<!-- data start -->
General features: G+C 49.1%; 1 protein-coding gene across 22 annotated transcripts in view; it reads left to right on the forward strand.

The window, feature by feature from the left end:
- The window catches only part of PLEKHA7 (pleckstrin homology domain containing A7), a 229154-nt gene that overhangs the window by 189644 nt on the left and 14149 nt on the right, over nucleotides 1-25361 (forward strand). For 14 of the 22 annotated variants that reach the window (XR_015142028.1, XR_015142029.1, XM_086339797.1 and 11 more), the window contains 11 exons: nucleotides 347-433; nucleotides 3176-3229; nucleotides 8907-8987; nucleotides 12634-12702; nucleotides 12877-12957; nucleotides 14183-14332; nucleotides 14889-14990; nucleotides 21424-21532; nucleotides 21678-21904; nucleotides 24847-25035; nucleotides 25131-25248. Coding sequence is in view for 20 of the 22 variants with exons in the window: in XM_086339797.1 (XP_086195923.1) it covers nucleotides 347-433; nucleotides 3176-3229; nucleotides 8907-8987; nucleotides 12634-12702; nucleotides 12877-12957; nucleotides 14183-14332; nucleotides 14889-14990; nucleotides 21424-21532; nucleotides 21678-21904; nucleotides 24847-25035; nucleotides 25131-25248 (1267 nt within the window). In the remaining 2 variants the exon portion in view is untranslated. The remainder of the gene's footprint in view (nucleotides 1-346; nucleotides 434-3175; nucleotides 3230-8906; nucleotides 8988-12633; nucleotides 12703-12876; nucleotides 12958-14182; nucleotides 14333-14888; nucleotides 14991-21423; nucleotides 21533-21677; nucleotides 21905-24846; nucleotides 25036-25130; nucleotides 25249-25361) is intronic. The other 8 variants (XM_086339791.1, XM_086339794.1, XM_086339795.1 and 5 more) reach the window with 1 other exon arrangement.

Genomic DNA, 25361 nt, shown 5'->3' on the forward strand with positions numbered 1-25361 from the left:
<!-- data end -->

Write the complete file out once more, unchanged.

General features: G+C 49.1%; 1 protein-coding gene across 22 annotated transcripts in view; it reads left to right on the forward strand.

The window, feature by feature from the left end:
- The window catches only part of PLEKHA7 (pleckstrin homology domain containing A7), a 229154-nt gene that overhangs the window by 189644 nt on the left and 14149 nt on the right, over nucleotides 1-25361 (forward strand). For 14 of the 22 annotated variants that reach the window (XR_015142028.1, XR_015142029.1, XM_086339797.1 and 11 more), the window contains 11 exons: nucleotides 347-433; nucleotides 3176-3229; nucleotides 8907-8987; nucleotides 12634-12702; nucleotides 12877-12957; nucleotides 14183-14332; nucleotides 14889-14990; nucleotides 21424-21532; nucleotides 21678-21904; nucleotides 24847-25035; nucleotides 25131-25248. Coding sequence is in view for 20 of the 22 variants with exons in the window: in XM_086339797.1 (XP_086195923.1) it covers nucleotides 347-433; nucleotides 3176-3229; nucleotides 8907-8987; nucleotides 12634-12702; nucleotides 12877-12957; nucleotides 14183-14332; nucleotides 14889-14990; nucleotides 21424-21532; nucleotides 21678-21904; nucleotides 24847-25035; nucleotides 25131-25248 (1267 nt within the window). In the remaining 2 variants the exon portion in view is untranslated. The remainder of the gene's footprint in view (nucleotides 1-346; nucleotides 434-3175; nucleotides 3230-8906; nucleotides 8988-12633; nucleotides 12703-12876; nucleotides 12958-14182; nucleotides 14333-14888; nucleotides 14991-21423; nucleotides 21533-21677; nucleotides 21905-24846; nucleotides 25036-25130; nucleotides 25249-25361) is intronic. The other 8 variants (XM_086339791.1, XM_086339794.1, XM_086339795.1 and 5 more) reach the window with 1 other exon arrangement.

Genomic DNA, 25361 nt, shown 5'->3' on the forward strand with positions numbered 1-25361 from the left: